Abortion: another way

All I know of the Bishop of Palencia in northern Spain, Jose Ignacio Munilla, is what I've raked from Google, which isn't much. But he's mentioned because I was struck by an answer he gives in an interview to a question about the Spanish Church's failure to prevent the Spanish government's further liberalisation of the country's abortion laws. He says:

"The Church's aim [meta] is not to stop laws from being passed, but to awaken and enlighten consciences".


And he adds:

"I think the Church is writing one of the most beautiful pages of its history in expending its reputation and its energy in defending the weakest and most innocent of all human lives -- those who have been conceived but not yet born."

The response to Bishop Munilla -- who is, incidentally, very active in pro-life endeavours in his diocese  -- is obvious: surely one of the most important and effective means of awakening consciences is public opposition to anti-life legislation? 

But his point must still be considered. The aim -- meta is more than "aim": "purpose", or "raison d'etre" might translate better --  of the Church's pro-life stance is to awaken consciences. If the bishop is right, and I think he is, then this must be the criterion of the success of a pro-life stance, not whether it succeeds in changing this or that law.

Here in the UK, I've watched -- and been part of -- many attempts to reform laws on abortion and embryo experimentation; seen the phenomenal energy and money and time spent by campaigners on the issue, without success; and wondered what would happen if those same resources were put into a campaign for changing minds and hearts.

It has been done before.

William Wilberforce, the great Christian anti-slave trade campaigner, eventually realised that there were too many vested interests and closed minds in Parliament to effect change there. In 1771, following yet another failure of his slave trade abolition bill, he told his followers: “It is on the general impression and feeling of the nation that we must now rely, rather than on the political conscience of the House of Commons”.

From then on, it was a campaign to shake consciences -- through stories, town-hall meetings, petitions, boycotts, testimonies (above all, the testimonies).  Gradually, over the next decades, people awoke to the humanity of the slaves; and as the value of that humanity rose in people's eyes, what was once considered a regrettable but acceptable sacrifice for the sake of other benefits – prosperity, trade, and so on – became an insuperable moral obstacle.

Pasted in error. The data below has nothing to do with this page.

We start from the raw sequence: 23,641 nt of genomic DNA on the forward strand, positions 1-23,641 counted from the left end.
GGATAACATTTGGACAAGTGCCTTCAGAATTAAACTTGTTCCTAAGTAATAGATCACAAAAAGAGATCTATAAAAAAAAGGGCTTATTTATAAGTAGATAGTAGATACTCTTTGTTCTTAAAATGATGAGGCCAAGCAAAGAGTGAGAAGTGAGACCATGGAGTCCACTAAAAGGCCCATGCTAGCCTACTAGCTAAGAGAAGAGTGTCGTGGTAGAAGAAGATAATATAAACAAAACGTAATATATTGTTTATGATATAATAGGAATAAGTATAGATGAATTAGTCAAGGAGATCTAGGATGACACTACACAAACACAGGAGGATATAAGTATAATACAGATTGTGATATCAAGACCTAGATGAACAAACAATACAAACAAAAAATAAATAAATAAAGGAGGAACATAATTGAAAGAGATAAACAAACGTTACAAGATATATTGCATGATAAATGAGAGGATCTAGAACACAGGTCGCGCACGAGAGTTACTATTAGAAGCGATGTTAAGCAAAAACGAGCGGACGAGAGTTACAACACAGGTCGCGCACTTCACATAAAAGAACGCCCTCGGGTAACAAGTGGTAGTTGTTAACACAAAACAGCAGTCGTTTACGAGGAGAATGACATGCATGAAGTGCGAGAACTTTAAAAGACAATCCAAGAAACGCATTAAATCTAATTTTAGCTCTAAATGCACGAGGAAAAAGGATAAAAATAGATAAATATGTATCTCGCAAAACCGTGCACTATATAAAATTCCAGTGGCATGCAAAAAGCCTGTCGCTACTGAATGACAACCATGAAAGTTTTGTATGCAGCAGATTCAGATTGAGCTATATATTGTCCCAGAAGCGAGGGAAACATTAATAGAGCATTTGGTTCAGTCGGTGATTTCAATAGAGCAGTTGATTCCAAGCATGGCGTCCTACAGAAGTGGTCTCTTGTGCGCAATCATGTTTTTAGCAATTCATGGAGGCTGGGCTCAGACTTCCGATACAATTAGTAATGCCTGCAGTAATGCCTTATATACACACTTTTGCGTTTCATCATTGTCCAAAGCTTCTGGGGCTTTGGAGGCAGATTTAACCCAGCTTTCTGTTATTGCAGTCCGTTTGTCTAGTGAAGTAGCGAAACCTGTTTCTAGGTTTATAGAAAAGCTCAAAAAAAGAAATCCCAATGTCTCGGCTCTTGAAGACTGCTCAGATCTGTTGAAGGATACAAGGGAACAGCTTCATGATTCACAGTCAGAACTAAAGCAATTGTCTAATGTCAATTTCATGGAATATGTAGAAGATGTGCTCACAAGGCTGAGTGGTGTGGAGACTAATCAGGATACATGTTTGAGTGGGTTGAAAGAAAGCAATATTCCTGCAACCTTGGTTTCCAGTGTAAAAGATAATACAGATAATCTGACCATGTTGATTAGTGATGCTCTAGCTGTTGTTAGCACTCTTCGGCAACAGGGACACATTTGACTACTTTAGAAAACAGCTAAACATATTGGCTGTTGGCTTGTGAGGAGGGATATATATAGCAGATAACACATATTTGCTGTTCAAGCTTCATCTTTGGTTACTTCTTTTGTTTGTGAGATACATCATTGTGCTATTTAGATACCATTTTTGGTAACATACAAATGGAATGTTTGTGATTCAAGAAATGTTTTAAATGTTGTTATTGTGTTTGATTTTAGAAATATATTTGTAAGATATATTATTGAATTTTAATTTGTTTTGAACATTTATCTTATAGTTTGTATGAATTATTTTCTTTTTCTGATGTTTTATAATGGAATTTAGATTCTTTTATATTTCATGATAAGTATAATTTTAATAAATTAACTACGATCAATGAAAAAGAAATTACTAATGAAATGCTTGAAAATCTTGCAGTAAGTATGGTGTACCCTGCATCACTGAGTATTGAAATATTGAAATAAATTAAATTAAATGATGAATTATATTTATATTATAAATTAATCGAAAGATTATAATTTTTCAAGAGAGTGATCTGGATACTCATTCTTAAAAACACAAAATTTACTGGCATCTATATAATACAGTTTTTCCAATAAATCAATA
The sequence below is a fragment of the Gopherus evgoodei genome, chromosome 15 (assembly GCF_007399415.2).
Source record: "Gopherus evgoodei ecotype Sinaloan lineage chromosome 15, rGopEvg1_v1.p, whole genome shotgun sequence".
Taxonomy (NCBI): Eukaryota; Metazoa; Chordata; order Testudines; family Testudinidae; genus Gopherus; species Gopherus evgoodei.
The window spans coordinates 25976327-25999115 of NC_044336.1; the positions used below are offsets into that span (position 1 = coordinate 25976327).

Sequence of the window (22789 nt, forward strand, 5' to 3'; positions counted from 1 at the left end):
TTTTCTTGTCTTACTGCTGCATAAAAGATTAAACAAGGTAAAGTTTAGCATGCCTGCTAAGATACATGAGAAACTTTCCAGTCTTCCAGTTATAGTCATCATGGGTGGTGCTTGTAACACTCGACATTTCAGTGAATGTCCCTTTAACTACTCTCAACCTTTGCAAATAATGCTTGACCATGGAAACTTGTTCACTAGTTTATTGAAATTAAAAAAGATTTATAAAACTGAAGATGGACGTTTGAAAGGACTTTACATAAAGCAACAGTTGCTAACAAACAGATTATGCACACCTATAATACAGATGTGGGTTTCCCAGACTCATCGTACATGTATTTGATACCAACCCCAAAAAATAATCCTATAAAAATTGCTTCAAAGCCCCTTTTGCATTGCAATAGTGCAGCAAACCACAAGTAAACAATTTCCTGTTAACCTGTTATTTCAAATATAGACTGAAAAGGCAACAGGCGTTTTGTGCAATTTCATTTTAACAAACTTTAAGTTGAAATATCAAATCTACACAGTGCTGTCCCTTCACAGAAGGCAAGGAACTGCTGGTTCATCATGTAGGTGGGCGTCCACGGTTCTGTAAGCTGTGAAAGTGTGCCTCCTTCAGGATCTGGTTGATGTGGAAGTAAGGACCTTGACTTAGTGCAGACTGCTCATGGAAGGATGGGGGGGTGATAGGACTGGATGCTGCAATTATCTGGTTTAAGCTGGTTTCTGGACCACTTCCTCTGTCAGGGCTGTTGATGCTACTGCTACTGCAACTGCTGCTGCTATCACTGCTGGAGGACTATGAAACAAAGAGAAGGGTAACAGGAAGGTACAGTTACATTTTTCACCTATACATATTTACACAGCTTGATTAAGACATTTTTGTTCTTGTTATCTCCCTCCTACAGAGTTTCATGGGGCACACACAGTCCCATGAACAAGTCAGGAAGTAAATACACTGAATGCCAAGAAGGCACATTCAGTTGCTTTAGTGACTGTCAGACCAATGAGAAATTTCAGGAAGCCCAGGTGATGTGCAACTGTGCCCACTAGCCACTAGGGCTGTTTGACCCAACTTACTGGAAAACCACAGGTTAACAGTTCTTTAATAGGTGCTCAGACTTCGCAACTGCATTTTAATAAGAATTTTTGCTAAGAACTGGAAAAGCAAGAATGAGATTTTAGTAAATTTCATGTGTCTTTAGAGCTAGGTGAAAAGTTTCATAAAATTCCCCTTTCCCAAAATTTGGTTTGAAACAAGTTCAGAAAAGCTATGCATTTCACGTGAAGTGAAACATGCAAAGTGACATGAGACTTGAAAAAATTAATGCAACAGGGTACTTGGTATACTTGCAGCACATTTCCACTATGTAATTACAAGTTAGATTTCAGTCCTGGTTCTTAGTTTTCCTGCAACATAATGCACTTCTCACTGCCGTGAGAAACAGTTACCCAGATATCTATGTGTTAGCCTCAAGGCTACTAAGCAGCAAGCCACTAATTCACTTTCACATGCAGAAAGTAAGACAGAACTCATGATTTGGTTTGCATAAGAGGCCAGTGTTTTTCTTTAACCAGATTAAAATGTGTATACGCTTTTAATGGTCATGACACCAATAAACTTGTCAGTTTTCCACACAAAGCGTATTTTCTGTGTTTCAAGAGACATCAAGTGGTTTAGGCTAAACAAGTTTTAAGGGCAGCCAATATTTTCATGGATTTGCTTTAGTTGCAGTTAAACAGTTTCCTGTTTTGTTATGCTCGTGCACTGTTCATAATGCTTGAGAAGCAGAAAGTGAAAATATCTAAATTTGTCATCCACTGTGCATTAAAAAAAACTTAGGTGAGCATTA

The change in the law followed the awakening of consciences.

It can happen again.

Comments are automatically closed two weeks after an article's initial publication. See our comments policy for more.
9 years 4 months ago
great point;; now how do we turn the 60% who oppose abortion on demand on to a path to change hearts and minds.?? who shall lead us? and where will the rally venue be? and how will the anti-abortionists who villify [ 'you're a liar'] be kept from sabotaging such an initiative?
9 years 4 months ago
It seems to me that, while certainly more could be done to change hearts and minds, in the United States at least we have had a dramatic shift of people who used to describe themselves as pro-choice now saying they are pro-life. Pro-lifers are now the majority in the United States with the arrow continuing to point up.  (Though what this means precisely is open to question.)  Of those people, however, few are apparently willing to go to the mat to change laws...otherwise we'd have far more restrictions on abortion in the U.S. which has some of the most liberal abortion laws in the developed world.  While we absolutely need to change more minds and hearts to being 'pro-life,' we also need a commitment from such persons to work to change public policy.  And I don't think we need to choose between these goals.
9 years 4 months ago
To shake consciences, the bishops need to enforce Church canons e.g. 915 and excommunicate the legislators who promulgate anti life legislation.  The approach of educating these pols have been ineffectual in the past 30 years resulting in the greatest mass murder in the history of mankind.
If the bishops will not expel them, then a novel approach would be for the Church body, the lay people to do the dirty work of fraternal correction.  Better to have a swift kick in the pants than to cuddle these pols into everlasting fire. 
9 years 4 months ago